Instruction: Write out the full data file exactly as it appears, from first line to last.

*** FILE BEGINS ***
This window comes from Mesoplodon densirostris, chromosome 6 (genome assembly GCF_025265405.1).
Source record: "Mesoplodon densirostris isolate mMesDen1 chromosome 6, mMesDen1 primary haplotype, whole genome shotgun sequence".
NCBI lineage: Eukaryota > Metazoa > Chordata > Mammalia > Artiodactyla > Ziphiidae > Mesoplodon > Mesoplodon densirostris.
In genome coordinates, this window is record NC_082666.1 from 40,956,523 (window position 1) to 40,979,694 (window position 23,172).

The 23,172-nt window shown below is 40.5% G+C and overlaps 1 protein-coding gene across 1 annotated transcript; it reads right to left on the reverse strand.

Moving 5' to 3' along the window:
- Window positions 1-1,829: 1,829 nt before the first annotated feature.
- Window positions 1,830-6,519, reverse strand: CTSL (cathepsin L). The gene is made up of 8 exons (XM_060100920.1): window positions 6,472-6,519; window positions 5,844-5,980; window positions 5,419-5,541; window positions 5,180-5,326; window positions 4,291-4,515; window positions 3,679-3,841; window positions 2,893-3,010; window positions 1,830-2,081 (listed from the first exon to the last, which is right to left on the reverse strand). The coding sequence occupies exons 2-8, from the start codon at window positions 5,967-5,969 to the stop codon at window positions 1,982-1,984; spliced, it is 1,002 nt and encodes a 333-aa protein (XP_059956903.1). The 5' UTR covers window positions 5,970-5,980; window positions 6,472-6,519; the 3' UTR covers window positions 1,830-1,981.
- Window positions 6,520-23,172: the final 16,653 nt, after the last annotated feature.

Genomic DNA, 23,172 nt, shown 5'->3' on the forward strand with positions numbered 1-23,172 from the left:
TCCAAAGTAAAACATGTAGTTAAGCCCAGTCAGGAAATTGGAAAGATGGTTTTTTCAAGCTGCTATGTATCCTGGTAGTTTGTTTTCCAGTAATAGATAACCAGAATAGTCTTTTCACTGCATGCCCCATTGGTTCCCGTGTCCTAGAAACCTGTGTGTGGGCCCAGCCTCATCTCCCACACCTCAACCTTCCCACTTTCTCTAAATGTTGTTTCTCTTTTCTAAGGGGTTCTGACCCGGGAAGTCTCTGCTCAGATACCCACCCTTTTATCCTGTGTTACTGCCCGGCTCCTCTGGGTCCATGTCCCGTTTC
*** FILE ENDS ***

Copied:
This window comes from Mesoplodon densirostris, chromosome 6 (genome assembly GCF_025265405.1).
Source record: "Mesoplodon densirostris isolate mMesDen1 chromosome 6, mMesDen1 primary haplotype, whole genome shotgun sequence".
NCBI lineage: Eukaryota > Metazoa > Chordata > Mammalia > Artiodactyla > Ziphiidae > Mesoplodon > Mesoplodon densirostris.
In genome coordinates, this window is record NC_082666.1 from 40,956,523 (window position 1) to 40,979,694 (window position 23,172).

The 23,172-nt window shown below is 40.5% G+C and overlaps 1 protein-coding gene across 1 annotated transcript; it reads right to left on the reverse strand.

Moving 5' to 3' along the window:
- Window positions 1-1,829: 1,829 nt before the first annotated feature.
- Window positions 1,830-6,519, reverse strand: CTSL (cathepsin L). The gene is made up of 8 exons (XM_060100920.1): window positions 6,472-6,519; window positions 5,844-5,980; window positions 5,419-5,541; window positions 5,180-5,326; window positions 4,291-4,515; window positions 3,679-3,841; window positions 2,893-3,010; window positions 1,830-2,081 (listed from the first exon to the last, which is right to left on the reverse strand). The coding sequence occupies exons 2-8, from the start codon at window positions 5,967-5,969 to the stop codon at window positions 1,982-1,984; spliced, it is 1,002 nt and encodes a 333-aa protein (XP_059956903.1). The 5' UTR covers window positions 5,970-5,980; window positions 6,472-6,519; the 3' UTR covers window positions 1,830-1,981.
- Window positions 6,520-23,172: the final 16,653 nt, after the last annotated feature.

Genomic DNA, 23,172 nt, shown 5'->3' on the forward strand with positions numbered 1-23,172 from the left:
TCCAAAGTAAAACATGTAGTTAAGCCCAGTCAGGAAATTGGAAAGATGGTTTTTTCAAGCTGCTATGTATCCTGGTAGTTTGTTTTCCAGTAATAGATAACCAGAATAGTCTTTTCACTGCATGCCCCATTGGTTCCCGTGTCCTAGAAACCTGTGTGTGGGCCCAGCCTCATCTCCCACACCTCAACCTTCCCACTTTCTCTAAATGTTGTTTCTCTTTTCTAAGGGGTTCTGACCCGGGAAGTCTCTGCTCAGATACCCACCCTTTTATCCTGTGTTACTGCCCGGCTCCTCTGGGTCCATGTCCCGTTTC